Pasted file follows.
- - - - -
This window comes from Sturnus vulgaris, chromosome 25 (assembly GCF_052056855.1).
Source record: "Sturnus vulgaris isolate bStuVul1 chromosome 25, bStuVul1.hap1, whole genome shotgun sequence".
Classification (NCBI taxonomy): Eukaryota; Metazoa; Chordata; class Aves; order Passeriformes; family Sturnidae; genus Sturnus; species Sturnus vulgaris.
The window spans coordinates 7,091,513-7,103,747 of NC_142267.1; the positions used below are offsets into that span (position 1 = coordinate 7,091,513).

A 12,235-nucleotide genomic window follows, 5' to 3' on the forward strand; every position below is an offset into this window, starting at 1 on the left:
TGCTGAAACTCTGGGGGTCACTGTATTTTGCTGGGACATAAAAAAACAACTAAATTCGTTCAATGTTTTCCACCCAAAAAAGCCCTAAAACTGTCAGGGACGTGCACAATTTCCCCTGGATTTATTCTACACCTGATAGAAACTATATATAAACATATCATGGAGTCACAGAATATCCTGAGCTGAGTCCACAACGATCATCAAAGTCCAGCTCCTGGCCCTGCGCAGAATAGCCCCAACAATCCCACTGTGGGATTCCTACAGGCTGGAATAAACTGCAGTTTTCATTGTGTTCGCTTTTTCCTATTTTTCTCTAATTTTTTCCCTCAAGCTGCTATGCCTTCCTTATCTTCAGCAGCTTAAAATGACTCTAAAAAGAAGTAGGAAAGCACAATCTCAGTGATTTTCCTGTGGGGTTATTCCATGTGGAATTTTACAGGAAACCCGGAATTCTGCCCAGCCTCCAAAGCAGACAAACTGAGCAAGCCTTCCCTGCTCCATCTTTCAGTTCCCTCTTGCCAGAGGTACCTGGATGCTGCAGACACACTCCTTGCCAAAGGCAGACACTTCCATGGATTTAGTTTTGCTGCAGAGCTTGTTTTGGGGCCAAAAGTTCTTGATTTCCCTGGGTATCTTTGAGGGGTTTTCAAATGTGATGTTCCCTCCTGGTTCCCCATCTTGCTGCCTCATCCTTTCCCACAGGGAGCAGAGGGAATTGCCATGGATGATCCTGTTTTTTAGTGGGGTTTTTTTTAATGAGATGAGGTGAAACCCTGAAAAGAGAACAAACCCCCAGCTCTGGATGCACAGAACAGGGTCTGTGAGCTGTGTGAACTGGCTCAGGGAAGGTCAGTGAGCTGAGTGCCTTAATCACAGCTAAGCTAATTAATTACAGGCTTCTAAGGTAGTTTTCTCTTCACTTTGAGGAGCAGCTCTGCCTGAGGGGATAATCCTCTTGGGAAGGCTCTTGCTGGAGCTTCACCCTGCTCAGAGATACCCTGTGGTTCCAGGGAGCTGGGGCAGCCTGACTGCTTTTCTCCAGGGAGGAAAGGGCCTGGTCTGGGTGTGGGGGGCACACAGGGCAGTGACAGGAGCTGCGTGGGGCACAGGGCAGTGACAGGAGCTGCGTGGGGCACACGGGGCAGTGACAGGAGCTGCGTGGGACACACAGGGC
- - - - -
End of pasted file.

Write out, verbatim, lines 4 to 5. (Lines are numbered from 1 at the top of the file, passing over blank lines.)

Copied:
The window spans coordinates 7,091,513-7,103,747 of NC_142267.1; the positions used below are offsets into that span (position 1 = coordinate 7,091,513).

A 12,235-nucleotide genomic window follows, 5' to 3' on the forward strand; every position below is an offset into this window, starting at 1 on the left: